Monday, February 18, 2008

Notes on Tracking Systems, Indexical Systems, and Indexicals

Tracking x – an activity that involves retaining/maintaining a semantic or cognitive “fix” (reference, mere indication, or attention or some other focused attitude). An activity that, at each successive time, updates the fix on the item to reflect the new time. A tracking system is just a system which functions to track something. To keep track of x generally involves maintaining some sort of “cognitive fix” at each time t on the current slice, stage, or state of x. So, for instance, keeping track of the number of green marbles in a jar involves at each time having some kind of fix on the current number of marbles in the jar that are in fact green. Keeping track of, say, Peter involves at each time having some kind of fix on the current stage of Peter. And so keeping track of time, understood in this way (that is, keeping track of the current time), is just to maintain a cognitive fix at each time t on the current slice of time – which is just t itself – so that keeping track of time involves simply having a fix on the current time at that very time. Other ways of keeping track of time might involve, say, keeping track of whichever time is two hours in the future. This would involve maintaining at each time t a cognitive fix on whichever time, at t, is two hours in the future. Or keeping track of the temporal distance from some reference event.

A tensed system is just a system for tracking time and a clock is a tensed system which maintains its semantic fix on the current time (given that it is functioning properly, that is) by constantly changing states to reflect the change of time. “Now” tracks time, but without any changing of states, so it counts as tensed but not clock-like in any sense. It can itself, though, be part of a tensed, clock-like system or used to express states of or relations to such a system. A system can then exploit these coordinations between tensed system or representation and time to act in a timely manner.

A tracking system, perhaps, then can also be considered a tensed system since by tracking something over time one is thereby also implicitly tracking time in relation to it since it is keeping track of items or facts at successive times.

Tenseless representations cannot so closely match the representational state of a tensed system as tensed ones since only the tensed ones have some of the tracking capabilities of such a system and so can express the representational state of a tensed system in a constant, unchanging manner. Non-indexical representations cannot do such a thing – they cannot track time on their own and hence cannot be used to directly express the representational state of a tensed system in such a close way. So even if tensed and tenseless representations express the same tenseless propositions or facts, only the tensed ones will most closely match the cognitive role of the tensed system itself – only they share the feature of tense with the system that can in turn be exploited by the larger agent for action. Tensed representations, then, provide better “translations” for the states of tensed systems.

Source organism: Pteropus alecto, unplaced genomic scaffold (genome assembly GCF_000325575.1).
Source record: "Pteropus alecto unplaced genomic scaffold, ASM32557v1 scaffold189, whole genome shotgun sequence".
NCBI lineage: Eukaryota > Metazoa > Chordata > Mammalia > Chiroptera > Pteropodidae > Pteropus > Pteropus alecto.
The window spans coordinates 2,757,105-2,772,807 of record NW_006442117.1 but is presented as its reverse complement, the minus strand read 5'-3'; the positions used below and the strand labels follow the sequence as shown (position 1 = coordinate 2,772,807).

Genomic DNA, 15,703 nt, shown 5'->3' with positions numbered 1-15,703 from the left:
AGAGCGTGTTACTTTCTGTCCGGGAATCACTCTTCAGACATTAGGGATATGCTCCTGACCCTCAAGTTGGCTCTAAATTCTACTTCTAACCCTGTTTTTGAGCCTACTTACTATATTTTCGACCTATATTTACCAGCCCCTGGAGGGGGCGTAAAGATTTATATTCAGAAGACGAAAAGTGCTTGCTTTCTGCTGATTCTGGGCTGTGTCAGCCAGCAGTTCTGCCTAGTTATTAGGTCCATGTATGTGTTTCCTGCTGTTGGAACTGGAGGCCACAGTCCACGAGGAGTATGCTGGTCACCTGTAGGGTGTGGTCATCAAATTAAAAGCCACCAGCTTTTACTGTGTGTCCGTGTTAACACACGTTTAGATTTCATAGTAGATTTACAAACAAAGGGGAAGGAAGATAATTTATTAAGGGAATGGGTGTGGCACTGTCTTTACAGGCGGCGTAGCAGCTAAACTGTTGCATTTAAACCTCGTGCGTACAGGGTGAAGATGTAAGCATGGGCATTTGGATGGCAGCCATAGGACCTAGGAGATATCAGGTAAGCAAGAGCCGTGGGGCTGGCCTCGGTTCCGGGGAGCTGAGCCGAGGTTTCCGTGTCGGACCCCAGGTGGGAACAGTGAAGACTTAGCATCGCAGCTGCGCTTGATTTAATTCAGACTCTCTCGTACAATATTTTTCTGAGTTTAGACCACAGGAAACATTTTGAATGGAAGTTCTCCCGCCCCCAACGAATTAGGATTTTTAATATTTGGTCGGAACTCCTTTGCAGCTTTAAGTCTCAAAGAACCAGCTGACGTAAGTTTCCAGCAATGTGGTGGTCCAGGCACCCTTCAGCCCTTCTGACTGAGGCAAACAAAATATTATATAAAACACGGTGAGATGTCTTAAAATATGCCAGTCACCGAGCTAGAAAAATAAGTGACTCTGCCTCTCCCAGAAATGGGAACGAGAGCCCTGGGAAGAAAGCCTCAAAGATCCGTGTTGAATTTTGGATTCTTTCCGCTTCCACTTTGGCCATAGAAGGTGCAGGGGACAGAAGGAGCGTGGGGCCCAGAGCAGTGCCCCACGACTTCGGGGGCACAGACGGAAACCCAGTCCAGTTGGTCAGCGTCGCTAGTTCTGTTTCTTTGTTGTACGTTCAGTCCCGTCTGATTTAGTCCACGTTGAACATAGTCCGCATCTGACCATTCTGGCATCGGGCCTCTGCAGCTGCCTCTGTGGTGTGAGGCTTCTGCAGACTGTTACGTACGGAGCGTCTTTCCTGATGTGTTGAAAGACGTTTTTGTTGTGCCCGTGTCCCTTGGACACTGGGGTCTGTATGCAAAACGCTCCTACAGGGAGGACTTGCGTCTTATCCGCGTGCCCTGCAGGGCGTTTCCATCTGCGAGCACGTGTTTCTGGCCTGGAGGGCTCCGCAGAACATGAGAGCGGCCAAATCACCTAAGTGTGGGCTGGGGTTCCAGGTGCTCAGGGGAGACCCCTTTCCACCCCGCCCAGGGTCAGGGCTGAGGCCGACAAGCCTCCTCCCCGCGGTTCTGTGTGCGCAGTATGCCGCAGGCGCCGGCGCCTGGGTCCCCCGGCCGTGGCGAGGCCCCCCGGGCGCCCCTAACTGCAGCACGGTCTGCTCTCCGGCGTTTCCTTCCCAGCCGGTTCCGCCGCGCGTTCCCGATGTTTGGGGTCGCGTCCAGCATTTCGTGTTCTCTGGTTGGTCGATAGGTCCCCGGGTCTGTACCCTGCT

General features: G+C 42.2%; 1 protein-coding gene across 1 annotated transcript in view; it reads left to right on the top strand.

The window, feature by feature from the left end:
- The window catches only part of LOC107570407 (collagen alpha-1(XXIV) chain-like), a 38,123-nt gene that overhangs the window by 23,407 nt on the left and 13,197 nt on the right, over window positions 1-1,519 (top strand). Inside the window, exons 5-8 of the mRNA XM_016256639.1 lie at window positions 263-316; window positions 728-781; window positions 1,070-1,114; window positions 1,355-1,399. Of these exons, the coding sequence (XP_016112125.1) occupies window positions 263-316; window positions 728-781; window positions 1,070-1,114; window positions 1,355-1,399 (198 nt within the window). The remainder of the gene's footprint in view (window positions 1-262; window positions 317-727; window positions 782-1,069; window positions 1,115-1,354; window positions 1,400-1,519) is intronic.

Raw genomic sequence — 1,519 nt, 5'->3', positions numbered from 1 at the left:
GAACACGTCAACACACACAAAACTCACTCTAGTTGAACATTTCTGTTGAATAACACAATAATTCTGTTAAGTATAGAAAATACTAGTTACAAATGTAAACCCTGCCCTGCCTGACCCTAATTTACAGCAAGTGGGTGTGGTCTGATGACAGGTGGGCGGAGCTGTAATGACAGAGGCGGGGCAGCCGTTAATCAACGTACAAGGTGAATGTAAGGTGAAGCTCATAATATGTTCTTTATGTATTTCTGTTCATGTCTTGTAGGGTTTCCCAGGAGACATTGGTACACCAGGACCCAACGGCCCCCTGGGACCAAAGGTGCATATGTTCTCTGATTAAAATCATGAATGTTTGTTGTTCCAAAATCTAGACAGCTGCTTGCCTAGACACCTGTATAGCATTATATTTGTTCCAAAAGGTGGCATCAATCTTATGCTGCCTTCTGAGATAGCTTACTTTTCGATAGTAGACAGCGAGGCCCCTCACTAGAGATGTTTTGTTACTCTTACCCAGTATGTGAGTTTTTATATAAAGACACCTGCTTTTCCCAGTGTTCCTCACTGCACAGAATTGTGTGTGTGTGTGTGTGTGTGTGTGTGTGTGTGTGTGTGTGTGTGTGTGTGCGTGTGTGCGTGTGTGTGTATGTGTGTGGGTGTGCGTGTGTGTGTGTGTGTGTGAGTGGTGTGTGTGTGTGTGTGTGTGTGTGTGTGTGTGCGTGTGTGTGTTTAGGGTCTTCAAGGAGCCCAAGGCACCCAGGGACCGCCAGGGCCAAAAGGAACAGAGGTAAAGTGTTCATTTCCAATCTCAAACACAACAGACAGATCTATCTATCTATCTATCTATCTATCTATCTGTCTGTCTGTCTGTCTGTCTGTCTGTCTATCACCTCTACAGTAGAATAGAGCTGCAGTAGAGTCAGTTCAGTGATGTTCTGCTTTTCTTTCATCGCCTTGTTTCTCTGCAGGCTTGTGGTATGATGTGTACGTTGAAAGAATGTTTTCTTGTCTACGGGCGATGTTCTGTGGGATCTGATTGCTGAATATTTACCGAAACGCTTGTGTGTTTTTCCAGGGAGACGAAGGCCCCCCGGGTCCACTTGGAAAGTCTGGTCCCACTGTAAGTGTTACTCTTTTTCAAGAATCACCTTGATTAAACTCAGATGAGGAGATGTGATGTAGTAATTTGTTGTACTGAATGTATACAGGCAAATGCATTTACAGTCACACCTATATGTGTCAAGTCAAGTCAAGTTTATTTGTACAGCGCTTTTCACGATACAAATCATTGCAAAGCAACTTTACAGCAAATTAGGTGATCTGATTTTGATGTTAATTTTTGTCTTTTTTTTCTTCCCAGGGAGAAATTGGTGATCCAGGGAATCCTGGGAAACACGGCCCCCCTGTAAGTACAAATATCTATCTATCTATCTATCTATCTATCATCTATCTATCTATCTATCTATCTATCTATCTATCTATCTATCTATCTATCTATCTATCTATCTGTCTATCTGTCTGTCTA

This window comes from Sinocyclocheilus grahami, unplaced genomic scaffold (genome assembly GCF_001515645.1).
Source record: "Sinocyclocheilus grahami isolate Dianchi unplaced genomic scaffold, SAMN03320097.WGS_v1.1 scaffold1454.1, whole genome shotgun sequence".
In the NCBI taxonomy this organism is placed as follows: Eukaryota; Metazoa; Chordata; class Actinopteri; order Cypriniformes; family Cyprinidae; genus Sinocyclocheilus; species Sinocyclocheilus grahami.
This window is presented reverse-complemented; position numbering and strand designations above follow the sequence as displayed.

Indexicals themselves are not essential for action, but indexical systems are. Indexicals themselves are essential only for adequately expressing states involving such systems. Most primitive representations are probably indexical or perspectival in some way yet also probably lack explicit indexicals. Rather than I AM HOT NOW, we would more likely simply have HOT and rather than THERE IS NOW FOOD THREE FEET TO THE RIGHT OF ME, we would have THERE IS FOOD THREE FEET TO THE RIGHT. The difference between humans and most other animals, then, may be our explicit indexical concepts. Self-consciousness, perhaps, involves the acquisition of an explicit ‘I’ concept which, given the plethora of first-person representations – the person parameter of which ‘I’ makes explicit – enables us to attach an explicit I THINK to our thoughts so that we might think our thoughts and have the ability to be self-consciously aware of our thinking them. (NOW is also perhaps a step in making explicit our implicit parameters – in this case, of time. NOW may help in the construction of tenseless specifications of the temporal parameter or at least in connecting representations where the parameter is non-specified with the tenseless ones. NOW, then, may perhaps help us in forming objective timelines and stories about the world.)

Like the case of a tensed system, we need a first-person system for “tracking” me and making sure I do what I need to do. This would be needed if we are to take general thoughts about what agents should do in various situations and make them effective and carried out by the agent. Take only third person representations. We would need a system to coordinate these with the agent and get the agent to do actions assigned to that agent rather than others. This system decides which third person representations to act on and thus represents appropriately designated agents as me. More likely, the whole system leaves the person-parameter implicit and uses these apparently subjectless (there is only an implicit subject) representations to act by acting on these and only these. This is the parameter made explicit by ‘I’. So I am implicitly referred to in many of my representations and acts of awareness – and hence implicitly aware of myself – even when I do not show up, say, as an explicit object of thought or perception. It takes more mental energy, though, to unpack the reference and become explicitly aware of oneself in a first-person manner.

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